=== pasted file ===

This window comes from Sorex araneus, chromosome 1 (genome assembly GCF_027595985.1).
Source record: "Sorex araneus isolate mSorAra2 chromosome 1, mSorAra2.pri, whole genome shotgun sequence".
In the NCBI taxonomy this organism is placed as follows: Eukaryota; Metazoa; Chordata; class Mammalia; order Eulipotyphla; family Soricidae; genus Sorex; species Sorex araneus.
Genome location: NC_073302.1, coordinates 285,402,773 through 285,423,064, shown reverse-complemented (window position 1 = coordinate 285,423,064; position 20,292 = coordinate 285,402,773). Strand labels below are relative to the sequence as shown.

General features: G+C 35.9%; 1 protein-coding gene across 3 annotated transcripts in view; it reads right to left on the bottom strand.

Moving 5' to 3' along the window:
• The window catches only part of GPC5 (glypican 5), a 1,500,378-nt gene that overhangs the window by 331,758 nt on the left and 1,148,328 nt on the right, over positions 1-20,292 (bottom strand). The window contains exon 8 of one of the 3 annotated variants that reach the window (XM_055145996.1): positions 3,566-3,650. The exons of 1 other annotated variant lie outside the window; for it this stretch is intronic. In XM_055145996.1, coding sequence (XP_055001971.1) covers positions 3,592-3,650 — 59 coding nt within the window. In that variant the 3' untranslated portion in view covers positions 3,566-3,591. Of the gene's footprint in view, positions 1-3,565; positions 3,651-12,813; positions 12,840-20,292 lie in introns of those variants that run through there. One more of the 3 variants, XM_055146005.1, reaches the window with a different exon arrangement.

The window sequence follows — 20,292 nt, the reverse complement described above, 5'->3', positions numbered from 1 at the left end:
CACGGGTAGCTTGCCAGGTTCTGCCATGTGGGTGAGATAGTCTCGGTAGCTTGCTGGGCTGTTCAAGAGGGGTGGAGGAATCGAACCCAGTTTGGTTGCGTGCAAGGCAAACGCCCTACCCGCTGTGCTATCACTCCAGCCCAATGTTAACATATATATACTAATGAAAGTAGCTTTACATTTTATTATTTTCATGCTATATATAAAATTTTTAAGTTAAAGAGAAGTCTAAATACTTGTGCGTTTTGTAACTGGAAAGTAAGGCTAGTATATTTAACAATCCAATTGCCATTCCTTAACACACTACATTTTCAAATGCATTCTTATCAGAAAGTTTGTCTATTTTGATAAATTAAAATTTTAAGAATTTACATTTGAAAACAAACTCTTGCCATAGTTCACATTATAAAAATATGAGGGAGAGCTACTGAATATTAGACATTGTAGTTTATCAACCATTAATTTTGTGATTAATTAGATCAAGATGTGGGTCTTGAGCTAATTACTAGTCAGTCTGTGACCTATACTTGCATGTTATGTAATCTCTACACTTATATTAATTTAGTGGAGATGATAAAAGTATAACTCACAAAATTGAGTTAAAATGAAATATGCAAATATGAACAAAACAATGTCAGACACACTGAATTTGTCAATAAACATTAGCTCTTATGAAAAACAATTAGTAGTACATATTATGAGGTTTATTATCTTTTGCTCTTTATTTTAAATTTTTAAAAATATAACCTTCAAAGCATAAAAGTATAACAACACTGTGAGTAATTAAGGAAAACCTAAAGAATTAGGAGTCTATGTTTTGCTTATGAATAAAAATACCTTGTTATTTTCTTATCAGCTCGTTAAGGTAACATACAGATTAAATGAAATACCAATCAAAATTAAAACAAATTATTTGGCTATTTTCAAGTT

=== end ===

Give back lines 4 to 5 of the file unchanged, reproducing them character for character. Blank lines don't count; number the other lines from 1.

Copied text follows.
Genome location: NC_073302.1, coordinates 285,402,773 through 285,423,064, shown reverse-complemented (window position 1 = coordinate 285,423,064; position 20,292 = coordinate 285,402,773). Strand labels below are relative to the sequence as shown.

General features: G+C 35.9%; 1 protein-coding gene across 3 annotated transcripts in view; it reads right to left on the bottom strand.